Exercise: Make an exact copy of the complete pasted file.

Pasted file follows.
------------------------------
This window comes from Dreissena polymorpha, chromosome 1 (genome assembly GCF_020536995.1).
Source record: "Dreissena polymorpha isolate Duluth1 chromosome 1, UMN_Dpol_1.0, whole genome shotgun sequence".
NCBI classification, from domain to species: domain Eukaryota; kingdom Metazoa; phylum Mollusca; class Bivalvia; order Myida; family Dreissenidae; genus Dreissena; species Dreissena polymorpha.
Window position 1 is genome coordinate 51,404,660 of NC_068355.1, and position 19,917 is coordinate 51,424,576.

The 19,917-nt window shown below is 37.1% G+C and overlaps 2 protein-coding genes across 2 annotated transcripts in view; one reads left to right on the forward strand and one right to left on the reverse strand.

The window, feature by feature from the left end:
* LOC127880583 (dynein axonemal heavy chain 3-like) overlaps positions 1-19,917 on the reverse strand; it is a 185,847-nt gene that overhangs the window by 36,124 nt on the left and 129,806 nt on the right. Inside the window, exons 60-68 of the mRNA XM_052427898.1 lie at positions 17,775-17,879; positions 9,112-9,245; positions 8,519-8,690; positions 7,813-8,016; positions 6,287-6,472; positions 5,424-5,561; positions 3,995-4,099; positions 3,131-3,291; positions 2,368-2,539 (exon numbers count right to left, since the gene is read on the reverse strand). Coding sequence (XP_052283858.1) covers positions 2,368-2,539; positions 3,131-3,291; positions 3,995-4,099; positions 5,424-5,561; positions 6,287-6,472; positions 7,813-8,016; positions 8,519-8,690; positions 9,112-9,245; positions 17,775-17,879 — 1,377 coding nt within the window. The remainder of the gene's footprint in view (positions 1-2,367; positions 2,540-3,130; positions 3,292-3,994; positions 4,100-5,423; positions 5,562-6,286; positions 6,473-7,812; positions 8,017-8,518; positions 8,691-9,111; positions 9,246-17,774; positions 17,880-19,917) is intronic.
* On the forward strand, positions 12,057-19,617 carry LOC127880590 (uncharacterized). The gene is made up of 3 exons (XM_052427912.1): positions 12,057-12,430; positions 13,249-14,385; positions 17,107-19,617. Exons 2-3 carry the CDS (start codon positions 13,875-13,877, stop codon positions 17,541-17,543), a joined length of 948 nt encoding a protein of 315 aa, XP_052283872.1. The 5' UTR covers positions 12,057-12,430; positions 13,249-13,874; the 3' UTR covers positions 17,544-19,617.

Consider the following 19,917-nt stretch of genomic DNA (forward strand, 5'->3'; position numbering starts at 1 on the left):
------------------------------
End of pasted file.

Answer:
This window comes from Dreissena polymorpha, chromosome 1 (genome assembly GCF_020536995.1).
Source record: "Dreissena polymorpha isolate Duluth1 chromosome 1, UMN_Dpol_1.0, whole genome shotgun sequence".
NCBI classification, from domain to species: domain Eukaryota; kingdom Metazoa; phylum Mollusca; class Bivalvia; order Myida; family Dreissenidae; genus Dreissena; species Dreissena polymorpha.
Window position 1 is genome coordinate 51,404,660 of NC_068355.1, and position 19,917 is coordinate 51,424,576.

The 19,917-nt window shown below is 37.1% G+C and overlaps 2 protein-coding genes across 2 annotated transcripts in view; one reads left to right on the forward strand and one right to left on the reverse strand.

The window, feature by feature from the left end:
* LOC127880583 (dynein axonemal heavy chain 3-like) overlaps positions 1-19,917 on the reverse strand; it is a 185,847-nt gene that overhangs the window by 36,124 nt on the left and 129,806 nt on the right. Inside the window, exons 60-68 of the mRNA XM_052427898.1 lie at positions 17,775-17,879; positions 9,112-9,245; positions 8,519-8,690; positions 7,813-8,016; positions 6,287-6,472; positions 5,424-5,561; positions 3,995-4,099; positions 3,131-3,291; positions 2,368-2,539 (exon numbers count right to left, since the gene is read on the reverse strand). Coding sequence (XP_052283858.1) covers positions 2,368-2,539; positions 3,131-3,291; positions 3,995-4,099; positions 5,424-5,561; positions 6,287-6,472; positions 7,813-8,016; positions 8,519-8,690; positions 9,112-9,245; positions 17,775-17,879 — 1,377 coding nt within the window. The remainder of the gene's footprint in view (positions 1-2,367; positions 2,540-3,130; positions 3,292-3,994; positions 4,100-5,423; positions 5,562-6,286; positions 6,473-7,812; positions 8,017-8,518; positions 8,691-9,111; positions 9,246-17,774; positions 17,880-19,917) is intronic.
* On the forward strand, positions 12,057-19,617 carry LOC127880590 (uncharacterized). The gene is made up of 3 exons (XM_052427912.1): positions 12,057-12,430; positions 13,249-14,385; positions 17,107-19,617. Exons 2-3 carry the CDS (start codon positions 13,875-13,877, stop codon positions 17,541-17,543), a joined length of 948 nt encoding a protein of 315 aa, XP_052283872.1. The 5' UTR covers positions 12,057-12,430; positions 13,249-13,874; the 3' UTR covers positions 17,544-19,617.

Consider the following 19,917-nt stretch of genomic DNA (forward strand, 5'->3'; position numbering starts at 1 on the left):